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Web Site Measurement Hacks
By Eric T. Peterson
August 2005
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Best Practices for Web Measurement
To truly be successful with your online business, you need to treat web measurement as a business practice and be willing to invest time, effort, and money as necessary
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Web measurement is not a silver bullet; in fact, outside the realm of law enforcement and werewolf hunting, there are no silver bullets. In order to be successful with your web measurement program, you have to treat it like any other business process through such things as customer relationship management (CRM), sales force automation (SFA), and enterprise resource planning (ERP). There needs to be an abbreviation for web measurement—for example, "WMO" for "web measurement and optimization," which captures the fact that you measure for improvement's sake, or "SMI" for "site metrics integration," which expresses the need to integrate your metrics with other site operation strategies. Perhaps that's all that stands in the way of web measurement becoming widely used inside organizations: an appropriate abbreviation.

The following best practices, if rigorously followed, will help you identify changes you can make that will dramatically improve your site.

Identify Your Objectives Before You Begin

A common mistake that many companies make is to rush out to purchase software or services before they develop sound reasons for doing so, a mistake not exclusive to web measurement. While occasionally these companies are able to back into the rationale for the purchase, a better approach is to actually sit down with those in charge and explore what you hope to gain by an investment in web measurement in advance. This is usually the best place to begin implementing a web measurement strategy: clearly identifying your site's business objectives . Some examples of clear reasons for investment include:

  • "We're a retailer and our margins are very low. We want to increase the number and value of online purchases while making sure that our marketing dollars are not wasted."

  • "Our customer support costs are very high. We want to optimize our support site so that more customers are likely to find answers to basic questions, decreasing the number of phone calls we get."

  • "We have an online banking application that customers have complained about. We want to identify and fix any usability issues so more people will use this application."

  • "We're a new company trying to enter a very competitive market. We need to know how best to communicate our value proposition and differentiate ourselves from bigger competitors."

When you're clear about your overall goals, it becomes much easier to explain your needs to vendors , make implementation decisions (), develop a reporting strategy for your KPIs , and explain to your senior executives exactly what you're trying to do.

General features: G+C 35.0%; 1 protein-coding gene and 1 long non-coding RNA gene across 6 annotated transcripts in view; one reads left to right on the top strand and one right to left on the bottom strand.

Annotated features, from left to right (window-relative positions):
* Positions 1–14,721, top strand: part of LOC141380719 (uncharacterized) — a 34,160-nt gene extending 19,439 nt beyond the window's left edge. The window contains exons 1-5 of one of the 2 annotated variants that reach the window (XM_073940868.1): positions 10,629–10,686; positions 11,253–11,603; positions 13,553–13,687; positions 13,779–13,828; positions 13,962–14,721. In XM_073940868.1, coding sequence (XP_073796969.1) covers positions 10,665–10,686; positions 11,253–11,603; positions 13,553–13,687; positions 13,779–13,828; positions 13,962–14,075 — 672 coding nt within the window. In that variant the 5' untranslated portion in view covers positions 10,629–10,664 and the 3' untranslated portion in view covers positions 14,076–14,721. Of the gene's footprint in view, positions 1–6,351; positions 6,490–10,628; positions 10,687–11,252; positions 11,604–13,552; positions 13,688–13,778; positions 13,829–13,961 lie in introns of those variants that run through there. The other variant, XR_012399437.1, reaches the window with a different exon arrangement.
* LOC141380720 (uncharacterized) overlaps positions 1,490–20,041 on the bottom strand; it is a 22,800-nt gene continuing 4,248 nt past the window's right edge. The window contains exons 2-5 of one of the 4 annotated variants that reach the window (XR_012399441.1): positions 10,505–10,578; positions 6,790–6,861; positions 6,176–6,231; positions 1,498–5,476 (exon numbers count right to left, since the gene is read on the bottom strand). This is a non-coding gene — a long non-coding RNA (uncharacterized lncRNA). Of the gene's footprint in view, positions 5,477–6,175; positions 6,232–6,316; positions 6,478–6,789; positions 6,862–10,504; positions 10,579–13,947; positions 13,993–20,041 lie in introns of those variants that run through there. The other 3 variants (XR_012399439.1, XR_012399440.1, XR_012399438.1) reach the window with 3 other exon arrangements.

Measure and Improve: The Continuous Improvement Process

Once you've identified your objectives, received executive buy-in, and built the right team, the real work can begin. The most reliable way to integrate web measurement into your overall business is via the continuous improvement process. illustrates an ongoing cycle of "measure, report, analyze, optimize" that takes advantage of your data collection and reporting applications; your smart people; and your desire to improve your site, customer experience, and (hopefully) top and bottom lines.

Figure 1. The continuous improvement process

This framework is deceptively simple. The majority of companies have a tendency still to use web measurement as an ad hoc process: to identify a problem through some other channel (email, phone calls, or the CEO's brother) and then look for an explanation in the metrics. This reactive use is appropriate in some situations, but should never be your only interaction with the data. The most successful companies have adopted the continuous improvement process, a proactive approach to identifying problems before the phone rings.

At the end of the day, following each of these best practices will help you align your organization around data, a surprisingly difficult goal. Jim Novo, measurement guru and former vice president of programming and marketing at the Home Shopping Network, has commented on many occasions that the companies who really get web measurement are companies that already "get" the use of customer data to make business decisions. Direct marketers, automobile manufacturers, book publishers, and their ilk are accustomed to mining data so they can make informed decisions. Other types of organizations are more likely to shoot from the hip and make gut-level decisions. According to Novo, the former already get it, and if you're in this group you'll most likely embrace the ideas in this book. If you're in the latter group, well, keep reading.

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